CHP reveals local election manifesto, focuses on social policies

Published 10.02.2019 15:15
CHP Chairman Kemal Kılıçdaroğlu. (AA Photo)
CHP Chairman Kemal Kılıçdaroğlu. (AA Photo)

Main opposition Republican People's Party (CHP) revealed Sunday its manifesto for Turkey's local elections slated for March 31 with an emphasis on social and economic policies to be implemented by municipalities.

The 12-point manifesto was announced by Chairman Kemal Kılıçdaroğlu before party administration, candidates, their supporters and party members gathered in Ankara Sports Hall in the center of the Turkish capital. CHP's candidates in Turkey's three largest cities of Istanbul, Ankara and Izmir, namely Ekrem Imamoğlu, Mansur Yavaş and Tunç Soyer, accompanied Kılıçdaroğlu in the event.

Kılıçdaroğlu's speech was mainly focused on the economy and rising food prices, which is expected to be the soft spot of the ruling Justice and Development Party (AK Party) in the elections.

The CHP chairman argued that Turkey's economic independence is at stake now, and criticized the government for policies leading to high interest rates and payments, increasing public debt and decrease in production, especially in agriculture.

Kılıçdaroğlu blamed "mismanagement" for the problems in Turkey.

"The current political power cannot come up with solutions, but complains to citizens. If you're complaining, then you should leave your seat and people who [can] solve problems will take it. Those who have been in power for the last 17 years don't have the right to complain," he said.

Here are the points laid out in CHP's election manifesto:

- Tolerant and respectful cities
- Fair-sharing cities
- Accountable and transparent cities
- Cities defeating poverty
- Cities producing and creating employment
- Innovative and smart cities
- Cities free of transport and infrastructure problems
- Breathing cities
- Cities providing social justice
- Cities developing culture and arts
- Nature-friendly green cities
- Happy and smiling cities

At the core of CHP's election promises is to implement 2,200 Turkish lira ($418) minimum wage in all CHP-run municipalities, which is higher than the TL 2,020 minimum wage determined by the government and trade unions in late December. The party started implementing this policy as of January 2019 and emphasizes this point under the poverty title in its manifesto.

The center-left CHP is cooperating with the right-wing Good Party (IP) in most municipalities as the continuation of the Nation Alliance formed for the June 24, 2018 presidential and parliamentary elections. The alliance also included the conservative Felicity Party (SP), and the CHP and the IP are currently in talks with the SP to extend their cooperation in local elections on a similar scale.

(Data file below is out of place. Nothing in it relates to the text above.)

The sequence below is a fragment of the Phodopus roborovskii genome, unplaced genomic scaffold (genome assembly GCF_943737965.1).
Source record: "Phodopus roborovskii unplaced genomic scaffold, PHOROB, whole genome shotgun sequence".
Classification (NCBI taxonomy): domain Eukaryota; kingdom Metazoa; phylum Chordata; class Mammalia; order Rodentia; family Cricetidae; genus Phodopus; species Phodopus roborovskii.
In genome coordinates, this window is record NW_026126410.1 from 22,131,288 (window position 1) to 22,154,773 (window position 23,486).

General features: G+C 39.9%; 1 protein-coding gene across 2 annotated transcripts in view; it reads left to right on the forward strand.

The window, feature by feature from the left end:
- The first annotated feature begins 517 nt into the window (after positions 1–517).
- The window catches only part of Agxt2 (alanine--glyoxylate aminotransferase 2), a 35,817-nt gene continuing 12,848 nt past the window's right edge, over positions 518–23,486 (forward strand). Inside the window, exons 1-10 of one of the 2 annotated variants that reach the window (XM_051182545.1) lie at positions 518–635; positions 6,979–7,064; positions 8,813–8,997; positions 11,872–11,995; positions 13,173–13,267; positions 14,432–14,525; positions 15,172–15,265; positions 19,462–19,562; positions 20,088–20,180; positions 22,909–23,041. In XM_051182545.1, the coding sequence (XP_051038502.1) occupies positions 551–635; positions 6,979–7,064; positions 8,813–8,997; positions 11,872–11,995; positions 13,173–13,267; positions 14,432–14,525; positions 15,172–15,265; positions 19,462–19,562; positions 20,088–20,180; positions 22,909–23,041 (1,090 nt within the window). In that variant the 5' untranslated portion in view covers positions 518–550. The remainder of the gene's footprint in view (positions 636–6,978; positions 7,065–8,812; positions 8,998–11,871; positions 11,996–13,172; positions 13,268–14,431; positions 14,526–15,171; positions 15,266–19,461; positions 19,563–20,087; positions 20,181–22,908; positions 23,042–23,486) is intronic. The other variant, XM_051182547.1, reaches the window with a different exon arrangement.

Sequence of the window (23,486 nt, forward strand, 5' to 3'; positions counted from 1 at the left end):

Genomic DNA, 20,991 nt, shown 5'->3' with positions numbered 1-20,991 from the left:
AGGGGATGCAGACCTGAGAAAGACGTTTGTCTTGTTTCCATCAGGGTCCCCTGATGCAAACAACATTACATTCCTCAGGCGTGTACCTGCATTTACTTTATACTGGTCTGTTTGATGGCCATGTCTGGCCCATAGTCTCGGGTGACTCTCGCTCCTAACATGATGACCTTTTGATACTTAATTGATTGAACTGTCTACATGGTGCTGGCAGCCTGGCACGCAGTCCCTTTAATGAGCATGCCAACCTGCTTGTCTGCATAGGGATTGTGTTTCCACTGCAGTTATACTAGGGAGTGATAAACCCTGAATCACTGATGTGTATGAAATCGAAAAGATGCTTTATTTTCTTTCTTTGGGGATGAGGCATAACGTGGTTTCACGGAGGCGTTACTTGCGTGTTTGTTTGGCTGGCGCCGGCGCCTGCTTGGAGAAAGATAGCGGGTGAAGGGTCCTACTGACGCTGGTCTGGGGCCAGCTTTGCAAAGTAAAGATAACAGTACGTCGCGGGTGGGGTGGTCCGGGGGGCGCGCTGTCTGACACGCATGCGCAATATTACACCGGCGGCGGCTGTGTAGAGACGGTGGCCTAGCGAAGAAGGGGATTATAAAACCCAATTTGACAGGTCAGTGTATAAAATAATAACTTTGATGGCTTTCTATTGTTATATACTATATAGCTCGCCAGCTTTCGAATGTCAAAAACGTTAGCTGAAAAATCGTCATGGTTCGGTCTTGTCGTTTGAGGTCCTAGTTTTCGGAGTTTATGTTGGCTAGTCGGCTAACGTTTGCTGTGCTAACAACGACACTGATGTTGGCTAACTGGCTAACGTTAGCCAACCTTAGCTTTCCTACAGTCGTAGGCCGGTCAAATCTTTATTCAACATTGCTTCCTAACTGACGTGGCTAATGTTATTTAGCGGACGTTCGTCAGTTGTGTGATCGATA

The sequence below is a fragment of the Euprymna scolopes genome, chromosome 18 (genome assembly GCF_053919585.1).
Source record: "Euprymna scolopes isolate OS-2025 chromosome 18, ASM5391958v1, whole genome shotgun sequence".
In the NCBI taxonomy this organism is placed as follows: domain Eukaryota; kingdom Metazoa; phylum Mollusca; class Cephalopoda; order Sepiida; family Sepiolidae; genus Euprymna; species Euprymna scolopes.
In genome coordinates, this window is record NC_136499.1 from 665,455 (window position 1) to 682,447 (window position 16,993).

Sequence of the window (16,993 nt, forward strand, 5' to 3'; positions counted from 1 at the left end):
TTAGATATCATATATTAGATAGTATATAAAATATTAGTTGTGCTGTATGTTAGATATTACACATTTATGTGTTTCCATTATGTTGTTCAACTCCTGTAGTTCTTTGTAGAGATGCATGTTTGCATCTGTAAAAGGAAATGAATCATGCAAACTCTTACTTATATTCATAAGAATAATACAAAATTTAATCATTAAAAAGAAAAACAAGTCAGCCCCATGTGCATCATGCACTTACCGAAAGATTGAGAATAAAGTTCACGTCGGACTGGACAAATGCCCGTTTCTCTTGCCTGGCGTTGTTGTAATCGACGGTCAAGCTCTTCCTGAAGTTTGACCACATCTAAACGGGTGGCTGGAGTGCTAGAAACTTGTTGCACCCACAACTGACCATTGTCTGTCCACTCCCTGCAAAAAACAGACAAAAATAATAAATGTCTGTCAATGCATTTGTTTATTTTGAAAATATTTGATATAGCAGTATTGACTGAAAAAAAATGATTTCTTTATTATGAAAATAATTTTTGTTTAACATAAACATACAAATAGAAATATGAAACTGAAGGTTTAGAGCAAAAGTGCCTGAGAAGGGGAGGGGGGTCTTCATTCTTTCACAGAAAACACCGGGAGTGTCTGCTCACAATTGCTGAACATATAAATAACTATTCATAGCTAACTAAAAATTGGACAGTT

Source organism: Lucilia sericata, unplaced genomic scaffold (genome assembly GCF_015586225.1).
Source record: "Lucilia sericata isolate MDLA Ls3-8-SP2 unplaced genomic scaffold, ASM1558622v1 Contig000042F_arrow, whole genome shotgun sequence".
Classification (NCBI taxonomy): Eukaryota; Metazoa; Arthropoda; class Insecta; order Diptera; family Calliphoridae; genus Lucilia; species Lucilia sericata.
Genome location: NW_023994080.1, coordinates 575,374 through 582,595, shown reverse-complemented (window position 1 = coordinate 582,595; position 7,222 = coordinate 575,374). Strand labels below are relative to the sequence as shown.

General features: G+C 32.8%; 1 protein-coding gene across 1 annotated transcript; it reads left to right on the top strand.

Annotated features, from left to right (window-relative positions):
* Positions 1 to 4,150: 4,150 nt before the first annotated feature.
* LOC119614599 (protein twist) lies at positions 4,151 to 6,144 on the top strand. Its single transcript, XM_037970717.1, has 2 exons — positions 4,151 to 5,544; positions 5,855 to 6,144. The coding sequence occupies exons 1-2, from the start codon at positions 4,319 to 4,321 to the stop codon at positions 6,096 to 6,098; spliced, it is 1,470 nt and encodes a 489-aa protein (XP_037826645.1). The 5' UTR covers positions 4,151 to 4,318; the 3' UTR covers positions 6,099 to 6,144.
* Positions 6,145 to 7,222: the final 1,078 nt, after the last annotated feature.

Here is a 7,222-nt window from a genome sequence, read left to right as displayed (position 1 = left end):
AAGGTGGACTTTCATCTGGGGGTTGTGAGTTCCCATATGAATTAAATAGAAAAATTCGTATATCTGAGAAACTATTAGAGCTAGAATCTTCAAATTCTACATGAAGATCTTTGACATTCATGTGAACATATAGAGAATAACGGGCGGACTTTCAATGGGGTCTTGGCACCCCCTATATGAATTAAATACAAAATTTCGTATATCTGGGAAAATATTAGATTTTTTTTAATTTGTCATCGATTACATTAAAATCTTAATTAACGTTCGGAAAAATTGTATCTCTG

Their main rivals are the People's Alliance of the conservative AK Party and the right-wing Nationalist Movement Party (MHP).

In his speech, Kılıçdaroğlu extended his greetings to IP Chairwoman Meral Akşener, SP Chairman Temel Karamollaoğlu and their fellow party members.

The pro-PKK Peoples' Democratic Party (HDP) and its voter base is expected to support CHP-IP candidates in many areas by not nominating any candidates or low-profile campaigns, although the two groups refrain from talks on an official platform due to a possible backlash from their voter bases.

However, the CHP, already plagued by intraparty divisions due to the leadership race between Kılıçdaroğlu and intra-party opposition headed by CHP's June 24 presidential candidate Muharrem Ince, underwent a difficult and prolonged process for determining its candidates.

The CHP administration and Kılıçdaroğlu, who failed to emerge victorious in four parliamentary, two presidential and one local election in addition to a crucial system change referendum, were blamed for nominating figures closer to their line at the expense of popular and experienced candidates with independent stances or ties to the intra-party opposition. This, along with concessions to the IP for their cooperation, led to mass resignations on a local scale, while many prominent party members also left their positions. Pundits have claimed that the CHP might find it hard to attract its voters to the ballots on the election day.

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